This is a copy of the blog I guest wrote for the Sirens of Suspense.
I have always been a writer in some form or another. By the time I was ten years old I knew that I would write a book. I went into college preparing for a degree in journalism. Although life got in the way of pursuing my dream job I flirted on the side-lines for years. I wrote and performed jokes on stage, free-lanced every opportunity I could, wrote articles and letters published in various newspapers and magazines and even had a prize-winning poem published.
When I wrote my first novel in 2009, Blood on His Hands, I self-published; this meant that I was responsible for all and every portion of promotion. One of the steps I took was to arrange for a copy of my novel to be sent out to as many reviewers as I could find. One such reviewer was Suspense Magazine. The publishers in turn asked would I be willing to write reviews for them, and so a second career in writing started to form, novelist and reviewer.
As a huge reader I had no objection to being mailed boxes of books for free. As a natural speed reader I generally go through a couple of books weekly, and I could follow this up with writing my opinion and helping influence others. This was win-win for me. Op-ed pieces are great as there is really no right or wrong answer and to have a platform to promote my work to a new audience was brilliant.
One of the things that an agent asks of writers is to compare themselves with other writers, whose work is similar to yours? Initially I always thought this was an arrogant question. Of course as a writer of suspense or thrillers you want to be compared to King or Patterson et al. but at the same time you want to feel unique. Unique doesn’t sell books until others compare themselves to you however. I realized eventually that this was just an advertising ploy and is an easy way for publishers to market your book. If your character is the next ‘Jack Reacher on steroids’ then readers have a comparison to help them make a decision. By having the opportunity to read dozens of books over the course of a year, all of which were written in a genre similar to my writing gave me the chance to make some of these comparisons. I pay a lot more attention to style and point of view, how characters written in the first-person are handled and I attempt to ascertain how much research is done in order to give the stories a feeling of reality wrapped in the cover of fiction, something I feel very strongly about.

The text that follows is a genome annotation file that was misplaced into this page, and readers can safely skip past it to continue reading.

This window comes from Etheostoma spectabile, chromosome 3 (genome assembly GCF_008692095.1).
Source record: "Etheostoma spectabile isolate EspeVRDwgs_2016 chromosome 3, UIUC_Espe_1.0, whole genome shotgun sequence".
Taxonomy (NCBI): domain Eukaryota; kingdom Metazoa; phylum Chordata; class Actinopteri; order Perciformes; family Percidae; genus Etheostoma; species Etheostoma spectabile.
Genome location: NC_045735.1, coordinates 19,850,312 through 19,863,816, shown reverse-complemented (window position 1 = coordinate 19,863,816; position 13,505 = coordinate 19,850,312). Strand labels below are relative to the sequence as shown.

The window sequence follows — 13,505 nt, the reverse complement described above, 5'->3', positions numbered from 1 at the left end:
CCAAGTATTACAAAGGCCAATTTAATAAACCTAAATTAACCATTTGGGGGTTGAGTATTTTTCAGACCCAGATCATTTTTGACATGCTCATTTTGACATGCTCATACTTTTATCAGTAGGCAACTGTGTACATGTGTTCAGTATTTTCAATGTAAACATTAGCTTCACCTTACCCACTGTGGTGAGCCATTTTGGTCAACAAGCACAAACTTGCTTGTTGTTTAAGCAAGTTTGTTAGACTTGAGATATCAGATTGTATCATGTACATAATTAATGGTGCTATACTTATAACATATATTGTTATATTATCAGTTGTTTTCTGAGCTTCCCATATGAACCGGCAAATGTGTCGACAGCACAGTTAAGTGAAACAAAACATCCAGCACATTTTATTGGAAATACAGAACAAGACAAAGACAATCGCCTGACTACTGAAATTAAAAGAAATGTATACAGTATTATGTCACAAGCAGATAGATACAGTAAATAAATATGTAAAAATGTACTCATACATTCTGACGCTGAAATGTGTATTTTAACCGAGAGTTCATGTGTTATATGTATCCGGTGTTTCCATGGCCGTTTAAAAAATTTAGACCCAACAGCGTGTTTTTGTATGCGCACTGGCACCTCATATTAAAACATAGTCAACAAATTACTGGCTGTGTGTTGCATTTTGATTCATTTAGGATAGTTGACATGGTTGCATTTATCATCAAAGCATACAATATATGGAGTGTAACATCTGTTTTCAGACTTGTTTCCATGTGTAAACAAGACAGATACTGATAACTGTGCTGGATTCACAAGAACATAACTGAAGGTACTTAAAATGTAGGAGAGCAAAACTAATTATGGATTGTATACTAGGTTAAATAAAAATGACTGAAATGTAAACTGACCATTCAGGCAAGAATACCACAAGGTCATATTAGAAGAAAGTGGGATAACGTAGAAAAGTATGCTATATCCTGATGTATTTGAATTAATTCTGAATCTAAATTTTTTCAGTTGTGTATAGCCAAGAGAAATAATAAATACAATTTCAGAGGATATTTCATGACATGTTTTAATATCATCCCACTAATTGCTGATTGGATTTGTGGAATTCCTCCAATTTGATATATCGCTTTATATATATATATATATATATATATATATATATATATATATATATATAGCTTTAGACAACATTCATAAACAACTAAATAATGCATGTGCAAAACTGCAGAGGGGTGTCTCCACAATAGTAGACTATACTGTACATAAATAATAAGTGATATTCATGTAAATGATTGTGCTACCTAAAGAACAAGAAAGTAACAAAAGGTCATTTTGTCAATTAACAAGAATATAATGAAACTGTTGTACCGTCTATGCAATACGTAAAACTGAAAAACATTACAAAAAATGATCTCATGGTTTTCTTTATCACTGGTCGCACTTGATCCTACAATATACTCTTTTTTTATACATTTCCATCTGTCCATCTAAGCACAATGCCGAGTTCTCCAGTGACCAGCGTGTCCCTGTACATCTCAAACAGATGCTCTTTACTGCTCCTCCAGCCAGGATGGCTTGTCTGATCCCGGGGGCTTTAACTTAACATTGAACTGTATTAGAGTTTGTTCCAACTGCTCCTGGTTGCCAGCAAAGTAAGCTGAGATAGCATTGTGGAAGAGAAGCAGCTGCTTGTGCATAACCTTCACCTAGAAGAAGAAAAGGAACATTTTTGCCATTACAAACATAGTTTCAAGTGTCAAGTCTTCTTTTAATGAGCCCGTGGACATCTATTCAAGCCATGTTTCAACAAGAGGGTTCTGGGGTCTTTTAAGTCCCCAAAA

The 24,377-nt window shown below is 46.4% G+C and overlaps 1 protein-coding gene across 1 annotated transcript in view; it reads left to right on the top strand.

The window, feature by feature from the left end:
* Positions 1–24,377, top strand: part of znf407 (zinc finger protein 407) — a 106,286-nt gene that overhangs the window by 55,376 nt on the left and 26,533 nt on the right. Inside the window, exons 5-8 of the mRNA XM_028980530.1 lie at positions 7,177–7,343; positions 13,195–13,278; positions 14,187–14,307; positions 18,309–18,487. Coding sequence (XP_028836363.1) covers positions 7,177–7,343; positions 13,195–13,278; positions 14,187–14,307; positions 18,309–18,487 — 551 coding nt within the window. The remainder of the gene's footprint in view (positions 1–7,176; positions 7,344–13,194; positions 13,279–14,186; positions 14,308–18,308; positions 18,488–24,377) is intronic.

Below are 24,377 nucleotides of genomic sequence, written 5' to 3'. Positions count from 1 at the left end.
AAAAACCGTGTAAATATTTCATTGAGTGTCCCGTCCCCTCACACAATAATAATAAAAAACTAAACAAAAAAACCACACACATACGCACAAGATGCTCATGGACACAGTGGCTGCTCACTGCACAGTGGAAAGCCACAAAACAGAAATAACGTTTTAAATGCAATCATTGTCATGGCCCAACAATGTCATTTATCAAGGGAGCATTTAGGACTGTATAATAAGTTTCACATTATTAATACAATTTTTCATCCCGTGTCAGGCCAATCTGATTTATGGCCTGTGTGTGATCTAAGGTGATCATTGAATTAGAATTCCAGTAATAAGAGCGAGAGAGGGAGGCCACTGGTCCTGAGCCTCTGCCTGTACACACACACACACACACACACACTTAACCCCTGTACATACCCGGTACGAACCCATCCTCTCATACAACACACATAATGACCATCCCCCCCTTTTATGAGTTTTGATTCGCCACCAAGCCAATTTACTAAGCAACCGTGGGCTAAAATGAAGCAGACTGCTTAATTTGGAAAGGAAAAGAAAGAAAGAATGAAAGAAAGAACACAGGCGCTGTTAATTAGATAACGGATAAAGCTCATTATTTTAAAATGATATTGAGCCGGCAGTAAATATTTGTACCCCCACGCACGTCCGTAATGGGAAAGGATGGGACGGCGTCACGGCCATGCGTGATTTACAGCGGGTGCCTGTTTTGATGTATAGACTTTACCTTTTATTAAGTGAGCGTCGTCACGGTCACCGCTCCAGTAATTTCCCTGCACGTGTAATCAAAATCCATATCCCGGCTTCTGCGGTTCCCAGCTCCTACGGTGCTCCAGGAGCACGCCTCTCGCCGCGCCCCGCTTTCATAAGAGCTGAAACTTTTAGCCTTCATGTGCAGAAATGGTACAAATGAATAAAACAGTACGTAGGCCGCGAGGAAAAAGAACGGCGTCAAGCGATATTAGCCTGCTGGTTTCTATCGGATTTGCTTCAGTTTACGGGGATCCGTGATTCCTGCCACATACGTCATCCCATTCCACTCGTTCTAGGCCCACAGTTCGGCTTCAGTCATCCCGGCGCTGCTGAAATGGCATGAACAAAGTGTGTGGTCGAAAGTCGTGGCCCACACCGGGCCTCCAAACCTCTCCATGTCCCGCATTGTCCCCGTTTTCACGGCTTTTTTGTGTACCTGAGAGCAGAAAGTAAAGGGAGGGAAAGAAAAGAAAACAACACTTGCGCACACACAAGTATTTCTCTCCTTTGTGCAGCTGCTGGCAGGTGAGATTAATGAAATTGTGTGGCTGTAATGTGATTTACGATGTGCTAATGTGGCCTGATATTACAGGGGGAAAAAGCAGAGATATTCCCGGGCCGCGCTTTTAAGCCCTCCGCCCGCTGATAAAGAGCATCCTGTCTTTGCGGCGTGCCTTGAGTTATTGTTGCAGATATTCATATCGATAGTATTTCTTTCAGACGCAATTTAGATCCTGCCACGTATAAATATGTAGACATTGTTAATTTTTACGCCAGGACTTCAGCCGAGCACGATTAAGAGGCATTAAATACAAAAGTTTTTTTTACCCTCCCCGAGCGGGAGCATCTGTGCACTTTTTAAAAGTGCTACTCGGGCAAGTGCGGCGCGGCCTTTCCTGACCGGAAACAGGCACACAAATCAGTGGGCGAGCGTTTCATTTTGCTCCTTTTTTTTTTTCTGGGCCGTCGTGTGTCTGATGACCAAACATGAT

There have been less than a handful of books sent to me for review that I either didn’t review or felt so poorly about the story that I didn’t finish. I will not name them as I don’t wish to embarrass the writers, but suffice it to say they were all self-published books. They were people with a good story to share but perhaps had a poor editor or lacked the skill to write ideas in a cohesive form. On the other hand there where a few that jumped out at me as outstanding and I made personal contact with a few of the authors to discuss ideas.
I do want people to know that although I have read my fair share of thrillers, mysteries and suspense novels, and indeed write in that genre, those are not predominantly the books I read. I find that genre writing sometimes takes away from literature. I am influenced more by the true artist of the written word, in books with complex relationships, in writing that is intelligent and heavy with prose. I love to find words that I have to stop occasionally and look up not sure of the exact meaning of it and relishing in the expansion of my vocabulary and in the context in how a word is used. I hope that my writings will show the fruit of my reading.
I would like to leave you with a brief list of books that I love - my bookcase is full of books that I read over and over from year to year and far too many to make a complete list of here however if you are interested in books to read visit my page at Shelfari - and see for yourself my influences beyond these listed below that I would suggest that all writers avail themselves of for the rich language, complex relationships or multi-layered plots and learn how to use them in their writing. Enjoy.
Becoming Abigail - Chris Abani; All That Follows – Jim Crace; Sons and Lovers – D. H. Lawrence;
Captain’s Courageous – Rudyard Kipling; Jamaica Inn – Daphne du Maurier; The Wind in the Willows – Kenneth Grahame; Lord of the Flies - William Golding; A Town Like Alice – Nevil Shute